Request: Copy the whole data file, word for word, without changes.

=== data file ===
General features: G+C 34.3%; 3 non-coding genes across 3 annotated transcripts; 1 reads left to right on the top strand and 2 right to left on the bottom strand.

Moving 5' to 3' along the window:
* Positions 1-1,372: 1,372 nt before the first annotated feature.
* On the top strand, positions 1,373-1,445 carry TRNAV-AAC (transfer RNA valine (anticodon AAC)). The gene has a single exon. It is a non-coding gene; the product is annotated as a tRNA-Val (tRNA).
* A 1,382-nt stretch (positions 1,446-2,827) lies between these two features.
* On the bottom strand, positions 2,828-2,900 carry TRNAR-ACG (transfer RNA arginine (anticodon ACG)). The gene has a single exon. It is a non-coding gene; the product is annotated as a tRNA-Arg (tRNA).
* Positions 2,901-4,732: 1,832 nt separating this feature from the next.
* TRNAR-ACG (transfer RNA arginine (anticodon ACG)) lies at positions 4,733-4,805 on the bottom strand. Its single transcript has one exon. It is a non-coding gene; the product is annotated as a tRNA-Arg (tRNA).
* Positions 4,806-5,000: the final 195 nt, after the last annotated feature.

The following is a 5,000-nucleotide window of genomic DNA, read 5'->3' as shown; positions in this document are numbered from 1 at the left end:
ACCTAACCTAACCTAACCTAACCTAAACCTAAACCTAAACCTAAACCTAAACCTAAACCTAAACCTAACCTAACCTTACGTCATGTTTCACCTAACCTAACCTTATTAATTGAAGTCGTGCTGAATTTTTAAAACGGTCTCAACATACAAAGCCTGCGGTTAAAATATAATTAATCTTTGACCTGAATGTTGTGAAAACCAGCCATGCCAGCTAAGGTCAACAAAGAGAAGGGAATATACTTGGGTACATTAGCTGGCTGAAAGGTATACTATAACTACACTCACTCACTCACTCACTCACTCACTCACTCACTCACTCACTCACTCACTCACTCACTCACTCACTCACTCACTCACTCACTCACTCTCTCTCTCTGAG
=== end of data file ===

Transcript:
General features: G+C 34.3%; 3 non-coding genes across 3 annotated transcripts; 1 reads left to right on the top strand and 2 right to left on the bottom strand.

Moving 5' to 3' along the window:
* Positions 1-1,372: 1,372 nt before the first annotated feature.
* On the top strand, positions 1,373-1,445 carry TRNAV-AAC (transfer RNA valine (anticodon AAC)). The gene has a single exon. It is a non-coding gene; the product is annotated as a tRNA-Val (tRNA).
* A 1,382-nt stretch (positions 1,446-2,827) lies between these two features.
* On the bottom strand, positions 2,828-2,900 carry TRNAR-ACG (transfer RNA arginine (anticodon ACG)). The gene has a single exon. It is a non-coding gene; the product is annotated as a tRNA-Arg (tRNA).
* Positions 2,901-4,732: 1,832 nt separating this feature from the next.
* TRNAR-ACG (transfer RNA arginine (anticodon ACG)) lies at positions 4,733-4,805 on the bottom strand. Its single transcript has one exon. It is a non-coding gene; the product is annotated as a tRNA-Arg (tRNA).
* Positions 4,806-5,000: the final 195 nt, after the last annotated feature.

The following is a 5,000-nucleotide window of genomic DNA, read 5'->3' as shown; positions in this document are numbered from 1 at the left end:
ACCTAACCTAACCTAACCTAACCTAAACCTAAACCTAAACCTAAACCTAAACCTAAACCTAAACCTAACCTAACCTTACGTCATGTTTCACCTAACCTAACCTTATTAATTGAAGTCGTGCTGAATTTTTAAAACGGTCTCAACATACAAAGCCTGCGGTTAAAATATAATTAATCTTTGACCTGAATGTTGTGAAAACCAGCCATGCCAGCTAAGGTCAACAAAGAGAAGGGAATATACTTGGGTACATTAGCTGGCTGAAAGGTATACTATAACTACACTCACTCACTCACTCACTCACTCACTCACTCACTCACTCACTCACTCACTCACTCACTCACTCACTCACTCACTCACTCACTCACTCTCTCTCTCTGAG